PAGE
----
Korogocho, Education, and the Bursary Campaign

Raising the ACORN flag in the office
Raising the ACORN flag in the office

Nairobi The ACORN Kenya community organizers, Sammy Ndirangu and David Musungu, met Judy Duncan, head organizer of ACORN Canada, Drummond Pike formerly of Tides and now colleague at Paladin Partners, and me just outside of the Korogocho mega-slum at 350,000 people, the 2nd largest in Nairobi after the more famous Kibera.   We were to meet a number of the officers and committee members representing the three or four of the “villages” where we had organized 700 family members over the last almost two years.  They wanted to show us their new office for ACORN Kenya and had a good day planned out for us to see the changes in the community and to more thoroughly understand the crisis in education they faced and the progress of the Bursary Campaign we had designed to impact it when we were all last together.

children at the formal, public primary school
children at the formal, public primary school

Quickly with formalities over and the flag “raised” in the new office, our swelling numbers (eventually we were joined by 23 of the ACORN members on our rounds during the day) started walking the dusty streets.  Something was immediately new even before we made it to the first stop, one of the two grade 1 through 8 public primary schools in the area, and that was that the road paving had been completed and expanded through a joint project of the Italian and Kenyan governments.  It made a difference though the downside was hard to avoid since several hundred families had been displaced in the process with only four days notice.

The school’s attendance was only 100 students.  Meeting with the assistant principal there was a long and excellent discussion of the bursary campaign.  It had made a difference and where forms for the governmental funds that paid the school fees to secondary school from the bursary fund were formerly a closed and opaque process governed by favouritism, politics, and special deals, the campaign had forced openness and free distribution of the forms which led to 40 children winning the scholarships to secondary schools.  Even so, the principal noted many children even in the free primary school were hard press to come up with books, uniforms, and the money for the required meals.  One door was opening, while others were closing.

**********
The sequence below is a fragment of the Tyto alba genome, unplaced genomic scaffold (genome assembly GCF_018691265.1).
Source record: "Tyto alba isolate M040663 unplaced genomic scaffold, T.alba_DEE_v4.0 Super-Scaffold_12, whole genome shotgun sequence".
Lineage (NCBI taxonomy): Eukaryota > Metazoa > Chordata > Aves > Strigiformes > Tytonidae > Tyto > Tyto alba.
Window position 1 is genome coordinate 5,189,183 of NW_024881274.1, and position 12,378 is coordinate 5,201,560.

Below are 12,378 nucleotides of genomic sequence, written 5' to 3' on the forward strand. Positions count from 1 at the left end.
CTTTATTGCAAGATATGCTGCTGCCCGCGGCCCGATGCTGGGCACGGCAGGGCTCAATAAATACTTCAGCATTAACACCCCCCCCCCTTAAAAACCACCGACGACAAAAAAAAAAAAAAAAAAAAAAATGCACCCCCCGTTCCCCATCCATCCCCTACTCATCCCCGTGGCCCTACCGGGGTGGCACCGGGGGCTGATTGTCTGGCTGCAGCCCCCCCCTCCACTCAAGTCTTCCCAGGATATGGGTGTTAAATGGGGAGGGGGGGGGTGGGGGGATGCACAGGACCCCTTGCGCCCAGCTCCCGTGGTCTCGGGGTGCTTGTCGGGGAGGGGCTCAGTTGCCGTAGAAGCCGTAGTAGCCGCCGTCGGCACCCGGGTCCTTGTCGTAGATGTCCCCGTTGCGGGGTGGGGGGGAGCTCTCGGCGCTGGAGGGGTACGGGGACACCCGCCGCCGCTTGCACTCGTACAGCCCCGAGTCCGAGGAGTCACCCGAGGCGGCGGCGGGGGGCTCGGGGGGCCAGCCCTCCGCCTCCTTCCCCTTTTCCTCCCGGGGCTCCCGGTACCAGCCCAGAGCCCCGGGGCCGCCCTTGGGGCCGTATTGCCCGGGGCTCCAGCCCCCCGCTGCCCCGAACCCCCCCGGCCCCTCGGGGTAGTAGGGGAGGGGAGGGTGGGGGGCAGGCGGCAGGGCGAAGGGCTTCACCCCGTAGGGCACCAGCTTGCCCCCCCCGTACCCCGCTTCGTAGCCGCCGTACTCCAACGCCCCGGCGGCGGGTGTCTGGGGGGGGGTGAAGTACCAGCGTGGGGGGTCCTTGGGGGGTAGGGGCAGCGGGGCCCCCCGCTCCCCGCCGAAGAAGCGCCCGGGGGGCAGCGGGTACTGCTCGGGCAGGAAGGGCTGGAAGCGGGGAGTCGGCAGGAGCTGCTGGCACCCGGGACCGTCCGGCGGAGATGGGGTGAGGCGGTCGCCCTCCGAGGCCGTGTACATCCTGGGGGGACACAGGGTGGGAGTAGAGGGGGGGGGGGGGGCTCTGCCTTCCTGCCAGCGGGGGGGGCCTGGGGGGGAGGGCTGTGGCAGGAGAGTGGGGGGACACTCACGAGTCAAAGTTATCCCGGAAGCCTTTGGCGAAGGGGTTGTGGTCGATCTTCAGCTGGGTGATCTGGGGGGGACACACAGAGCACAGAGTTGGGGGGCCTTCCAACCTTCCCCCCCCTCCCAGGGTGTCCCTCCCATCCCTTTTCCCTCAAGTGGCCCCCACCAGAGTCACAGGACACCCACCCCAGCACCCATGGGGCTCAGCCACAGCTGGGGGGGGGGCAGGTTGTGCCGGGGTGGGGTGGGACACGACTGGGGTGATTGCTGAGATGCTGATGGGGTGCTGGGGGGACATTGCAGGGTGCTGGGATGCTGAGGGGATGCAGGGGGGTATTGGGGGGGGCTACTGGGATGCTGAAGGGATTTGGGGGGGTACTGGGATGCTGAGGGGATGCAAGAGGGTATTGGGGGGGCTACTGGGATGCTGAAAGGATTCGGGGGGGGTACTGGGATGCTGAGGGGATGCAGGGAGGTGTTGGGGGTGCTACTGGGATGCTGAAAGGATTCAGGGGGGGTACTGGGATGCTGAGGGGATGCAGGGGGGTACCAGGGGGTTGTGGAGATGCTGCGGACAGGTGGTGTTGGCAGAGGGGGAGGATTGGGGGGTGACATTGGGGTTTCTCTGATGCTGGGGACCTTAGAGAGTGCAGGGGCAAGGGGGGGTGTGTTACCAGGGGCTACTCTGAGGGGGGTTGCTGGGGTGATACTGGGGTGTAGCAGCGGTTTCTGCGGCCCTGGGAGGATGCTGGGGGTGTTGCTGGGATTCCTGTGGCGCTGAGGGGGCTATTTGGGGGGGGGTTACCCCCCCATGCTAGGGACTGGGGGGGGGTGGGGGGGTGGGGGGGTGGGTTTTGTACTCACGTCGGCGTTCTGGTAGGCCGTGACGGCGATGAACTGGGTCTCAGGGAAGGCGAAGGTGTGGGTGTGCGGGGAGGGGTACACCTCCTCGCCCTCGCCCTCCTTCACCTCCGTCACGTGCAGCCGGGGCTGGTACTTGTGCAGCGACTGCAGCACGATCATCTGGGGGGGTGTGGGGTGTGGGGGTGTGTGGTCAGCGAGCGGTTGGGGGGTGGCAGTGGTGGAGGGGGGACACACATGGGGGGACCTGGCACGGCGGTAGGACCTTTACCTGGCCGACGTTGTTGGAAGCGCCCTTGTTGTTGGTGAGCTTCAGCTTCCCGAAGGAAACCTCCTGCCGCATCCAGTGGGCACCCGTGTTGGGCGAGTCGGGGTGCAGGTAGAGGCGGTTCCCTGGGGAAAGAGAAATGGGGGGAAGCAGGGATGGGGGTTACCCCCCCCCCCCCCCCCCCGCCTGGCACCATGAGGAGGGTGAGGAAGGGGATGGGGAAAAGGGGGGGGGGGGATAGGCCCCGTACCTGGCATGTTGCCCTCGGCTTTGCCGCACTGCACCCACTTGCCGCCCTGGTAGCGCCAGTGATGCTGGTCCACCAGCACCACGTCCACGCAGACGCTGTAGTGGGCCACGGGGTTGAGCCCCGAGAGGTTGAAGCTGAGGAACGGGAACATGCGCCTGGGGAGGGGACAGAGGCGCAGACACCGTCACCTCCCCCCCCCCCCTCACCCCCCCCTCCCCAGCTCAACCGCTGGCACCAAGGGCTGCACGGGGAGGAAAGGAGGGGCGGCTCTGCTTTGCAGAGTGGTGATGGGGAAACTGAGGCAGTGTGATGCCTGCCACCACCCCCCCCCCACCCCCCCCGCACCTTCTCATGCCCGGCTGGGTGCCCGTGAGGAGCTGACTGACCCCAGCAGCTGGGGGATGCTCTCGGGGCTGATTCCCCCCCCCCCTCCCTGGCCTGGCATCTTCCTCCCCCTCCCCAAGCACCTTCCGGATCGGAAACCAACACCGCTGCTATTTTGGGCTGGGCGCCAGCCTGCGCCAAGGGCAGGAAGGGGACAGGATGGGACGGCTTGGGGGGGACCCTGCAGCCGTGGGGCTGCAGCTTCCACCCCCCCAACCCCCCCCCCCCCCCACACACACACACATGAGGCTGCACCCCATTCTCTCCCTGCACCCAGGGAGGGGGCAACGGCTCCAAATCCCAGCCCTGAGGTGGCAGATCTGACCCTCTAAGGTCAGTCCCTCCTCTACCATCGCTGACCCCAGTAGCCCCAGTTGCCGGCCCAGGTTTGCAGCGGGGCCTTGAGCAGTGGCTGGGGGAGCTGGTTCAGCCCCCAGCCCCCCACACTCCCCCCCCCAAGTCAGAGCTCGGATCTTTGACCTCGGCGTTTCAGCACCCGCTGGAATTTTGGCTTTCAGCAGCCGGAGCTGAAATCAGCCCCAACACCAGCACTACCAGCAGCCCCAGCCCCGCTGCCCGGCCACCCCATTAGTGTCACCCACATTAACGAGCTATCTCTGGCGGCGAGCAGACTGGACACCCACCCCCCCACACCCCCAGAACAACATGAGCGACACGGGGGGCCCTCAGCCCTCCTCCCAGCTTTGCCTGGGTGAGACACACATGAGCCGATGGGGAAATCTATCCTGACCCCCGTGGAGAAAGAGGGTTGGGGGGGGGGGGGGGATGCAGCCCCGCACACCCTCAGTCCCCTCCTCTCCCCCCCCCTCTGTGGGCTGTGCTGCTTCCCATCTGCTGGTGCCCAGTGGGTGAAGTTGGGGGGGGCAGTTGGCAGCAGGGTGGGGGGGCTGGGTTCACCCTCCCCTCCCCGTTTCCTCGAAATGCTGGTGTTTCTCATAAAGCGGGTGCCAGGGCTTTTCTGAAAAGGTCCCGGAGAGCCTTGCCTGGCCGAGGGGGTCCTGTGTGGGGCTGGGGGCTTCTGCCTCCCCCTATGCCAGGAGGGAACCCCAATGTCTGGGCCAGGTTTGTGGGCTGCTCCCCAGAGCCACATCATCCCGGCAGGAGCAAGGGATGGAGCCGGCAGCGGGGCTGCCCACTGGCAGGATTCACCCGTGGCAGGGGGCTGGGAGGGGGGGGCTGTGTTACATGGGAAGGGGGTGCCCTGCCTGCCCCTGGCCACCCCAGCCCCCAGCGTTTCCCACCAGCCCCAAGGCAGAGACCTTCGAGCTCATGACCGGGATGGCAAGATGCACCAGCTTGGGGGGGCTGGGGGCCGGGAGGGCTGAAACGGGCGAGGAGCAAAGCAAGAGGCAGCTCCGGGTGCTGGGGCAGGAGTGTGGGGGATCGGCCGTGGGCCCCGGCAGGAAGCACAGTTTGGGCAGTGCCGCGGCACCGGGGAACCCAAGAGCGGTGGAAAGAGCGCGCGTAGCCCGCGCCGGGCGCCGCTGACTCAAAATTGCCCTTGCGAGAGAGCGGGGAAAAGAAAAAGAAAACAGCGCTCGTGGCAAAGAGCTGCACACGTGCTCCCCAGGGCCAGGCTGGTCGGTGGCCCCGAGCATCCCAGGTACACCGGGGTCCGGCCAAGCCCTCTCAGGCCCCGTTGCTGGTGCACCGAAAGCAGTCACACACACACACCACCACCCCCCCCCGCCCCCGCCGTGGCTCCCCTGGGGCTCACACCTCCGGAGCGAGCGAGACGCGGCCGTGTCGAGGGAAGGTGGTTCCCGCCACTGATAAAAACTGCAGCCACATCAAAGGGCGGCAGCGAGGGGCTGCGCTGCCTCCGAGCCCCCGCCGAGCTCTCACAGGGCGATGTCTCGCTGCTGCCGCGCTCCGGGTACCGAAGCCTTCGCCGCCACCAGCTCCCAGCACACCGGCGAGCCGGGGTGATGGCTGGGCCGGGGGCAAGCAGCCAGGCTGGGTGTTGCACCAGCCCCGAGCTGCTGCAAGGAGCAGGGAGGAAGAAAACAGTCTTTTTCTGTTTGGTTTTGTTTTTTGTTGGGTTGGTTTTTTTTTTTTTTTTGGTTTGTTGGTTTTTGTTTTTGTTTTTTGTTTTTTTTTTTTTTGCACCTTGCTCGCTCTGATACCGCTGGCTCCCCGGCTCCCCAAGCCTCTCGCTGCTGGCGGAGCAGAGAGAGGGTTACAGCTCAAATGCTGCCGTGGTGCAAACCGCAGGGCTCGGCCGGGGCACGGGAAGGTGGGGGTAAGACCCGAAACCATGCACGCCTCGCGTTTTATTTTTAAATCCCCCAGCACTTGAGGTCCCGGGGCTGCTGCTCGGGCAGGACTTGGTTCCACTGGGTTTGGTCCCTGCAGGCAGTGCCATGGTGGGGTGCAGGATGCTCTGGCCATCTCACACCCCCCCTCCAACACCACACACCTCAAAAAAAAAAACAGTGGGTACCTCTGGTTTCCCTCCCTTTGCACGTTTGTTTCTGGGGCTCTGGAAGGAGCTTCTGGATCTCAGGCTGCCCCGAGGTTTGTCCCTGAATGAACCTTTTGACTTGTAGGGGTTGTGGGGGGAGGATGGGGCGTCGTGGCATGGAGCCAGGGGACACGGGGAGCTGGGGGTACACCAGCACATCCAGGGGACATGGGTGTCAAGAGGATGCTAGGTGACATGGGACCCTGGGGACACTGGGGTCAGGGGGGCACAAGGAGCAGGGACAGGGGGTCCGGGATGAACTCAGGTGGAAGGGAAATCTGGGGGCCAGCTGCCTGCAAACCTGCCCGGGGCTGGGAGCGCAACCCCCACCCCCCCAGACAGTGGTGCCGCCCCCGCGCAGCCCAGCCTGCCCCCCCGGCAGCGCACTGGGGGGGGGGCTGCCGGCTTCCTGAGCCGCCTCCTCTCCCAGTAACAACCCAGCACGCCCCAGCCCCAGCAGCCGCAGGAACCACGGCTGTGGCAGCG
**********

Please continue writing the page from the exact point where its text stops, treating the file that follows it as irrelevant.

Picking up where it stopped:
classroom at one of the informal school
classroom at one of the informal school

We also visited two “informal” primary schools where children were sent by the parents when the “interviews” did not successfully get their children into one of the two public primary schools for a population of 350,000!?! Where the young seemed everywhere?!? These were good spirited and well meaning affairs where many of our members were also very active, but the conditions were rudimentary at best, if not haphazard.  There were some 40 odd informal primary schools in Korogocho, so this was the “normal” for education, and after that nothing.

One of the highlights was meeting the mother of one of the campaign “winners,” as she sold rice along the road in Kusuvu village.  She proudly took us to her home.  Her daughter had stayed out of school for a year and now with the bursary funds was attending secondary school at 18 years old, and very happy.

We were winning and victory was sweet for the leaders, but as much as the road was paved, it seemed it stretch on as one rough patch after another for miles into the future with many holes to fill and rough spots to smooth before one could really feel that the children of Korogocho had a real chance at education.

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Building a Movement to Win the DREAM